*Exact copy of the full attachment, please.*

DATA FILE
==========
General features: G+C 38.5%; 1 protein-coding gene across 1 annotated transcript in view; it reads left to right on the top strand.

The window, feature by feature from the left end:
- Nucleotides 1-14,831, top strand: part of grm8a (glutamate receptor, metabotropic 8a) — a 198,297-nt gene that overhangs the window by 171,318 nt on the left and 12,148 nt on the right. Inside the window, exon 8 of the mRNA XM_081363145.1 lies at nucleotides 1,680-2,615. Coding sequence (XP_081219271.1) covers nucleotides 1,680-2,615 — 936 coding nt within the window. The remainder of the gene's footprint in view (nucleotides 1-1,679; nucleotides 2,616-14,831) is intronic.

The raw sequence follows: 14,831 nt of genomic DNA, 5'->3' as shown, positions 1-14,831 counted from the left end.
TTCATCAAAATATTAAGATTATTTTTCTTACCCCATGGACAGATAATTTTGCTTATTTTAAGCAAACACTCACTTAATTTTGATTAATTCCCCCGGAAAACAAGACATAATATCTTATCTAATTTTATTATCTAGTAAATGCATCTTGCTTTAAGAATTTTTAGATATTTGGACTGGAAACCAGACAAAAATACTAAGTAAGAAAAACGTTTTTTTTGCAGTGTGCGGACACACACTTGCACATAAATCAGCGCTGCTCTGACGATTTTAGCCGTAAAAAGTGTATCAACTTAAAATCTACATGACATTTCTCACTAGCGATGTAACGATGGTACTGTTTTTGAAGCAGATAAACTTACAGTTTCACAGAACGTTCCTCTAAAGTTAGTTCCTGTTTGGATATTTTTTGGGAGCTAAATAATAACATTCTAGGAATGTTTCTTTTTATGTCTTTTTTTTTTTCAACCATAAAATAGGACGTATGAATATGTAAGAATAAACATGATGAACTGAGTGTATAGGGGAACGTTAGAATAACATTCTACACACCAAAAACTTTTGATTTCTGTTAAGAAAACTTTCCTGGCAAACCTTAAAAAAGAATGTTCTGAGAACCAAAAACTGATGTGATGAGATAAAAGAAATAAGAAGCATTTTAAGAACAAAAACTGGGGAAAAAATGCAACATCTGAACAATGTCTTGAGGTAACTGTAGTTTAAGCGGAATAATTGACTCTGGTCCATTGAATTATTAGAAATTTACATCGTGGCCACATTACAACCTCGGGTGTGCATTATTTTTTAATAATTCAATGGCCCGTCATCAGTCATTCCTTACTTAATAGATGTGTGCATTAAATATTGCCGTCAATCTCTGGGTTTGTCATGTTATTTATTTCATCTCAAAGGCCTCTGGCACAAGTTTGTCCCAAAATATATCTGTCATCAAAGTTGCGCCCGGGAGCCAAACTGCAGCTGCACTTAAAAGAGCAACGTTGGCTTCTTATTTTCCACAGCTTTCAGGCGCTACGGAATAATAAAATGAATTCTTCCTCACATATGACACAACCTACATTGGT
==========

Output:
General features: G+C 38.5%; 1 protein-coding gene across 1 annotated transcript in view; it reads left to right on the top strand.

The window, feature by feature from the left end:
- Nucleotides 1-14,831, top strand: part of grm8a (glutamate receptor, metabotropic 8a) — a 198,297-nt gene that overhangs the window by 171,318 nt on the left and 12,148 nt on the right. Inside the window, exon 8 of the mRNA XM_081363145.1 lies at nucleotides 1,680-2,615. Coding sequence (XP_081219271.1) covers nucleotides 1,680-2,615 — 936 coding nt within the window. The remainder of the gene's footprint in view (nucleotides 1-1,679; nucleotides 2,616-14,831) is intronic.

The raw sequence follows: 14,831 nt of genomic DNA, 5'->3' as shown, positions 1-14,831 counted from the left end.
TTCATCAAAATATTAAGATTATTTTTCTTACCCCATGGACAGATAATTTTGCTTATTTTAAGCAAACACTCACTTAATTTTGATTAATTCCCCCGGAAAACAAGACATAATATCTTATCTAATTTTATTATCTAGTAAATGCATCTTGCTTTAAGAATTTTTAGATATTTGGACTGGAAACCAGACAAAAATACTAAGTAAGAAAAACGTTTTTTTTGCAGTGTGCGGACACACACTTGCACATAAATCAGCGCTGCTCTGACGATTTTAGCCGTAAAAAGTGTATCAACTTAAAATCTACATGACATTTCTCACTAGCGATGTAACGATGGTACTGTTTTTGAAGCAGATAAACTTACAGTTTCACAGAACGTTCCTCTAAAGTTAGTTCCTGTTTGGATATTTTTTGGGAGCTAAATAATAACATTCTAGGAATGTTTCTTTTTATGTCTTTTTTTTTTTCAACCATAAAATAGGACGTATGAATATGTAAGAATAAACATGATGAACTGAGTGTATAGGGGAACGTTAGAATAACATTCTACACACCAAAAACTTTTGATTTCTGTTAAGAAAACTTTCCTGGCAAACCTTAAAAAAGAATGTTCTGAGAACCAAAAACTGATGTGATGAGATAAAAGAAATAAGAAGCATTTTAAGAACAAAAACTGGGGAAAAAATGCAACATCTGAACAATGTCTTGAGGTAACTGTAGTTTAAGCGGAATAATTGACTCTGGTCCATTGAATTATTAGAAATTTACATCGTGGCCACATTACAACCTCGGGTGTGCATTATTTTTTAATAATTCAATGGCCCGTCATCAGTCATTCCTTACTTAATAGATGTGTGCATTAAATATTGCCGTCAATCTCTGGGTTTGTCATGTTATTTATTTCATCTCAAAGGCCTCTGGCACAAGTTTGTCCCAAAATATATCTGTCATCAAAGTTGCGCCCGGGAGCCAAACTGCAGCTGCACTTAAAAGAGCAACGTTGGCTTCTTATTTTCCACAGCTTTCAGGCGCTACGGAATAATAAAATGAATTCTTCCTCACATATGACACAACCTACATTGGT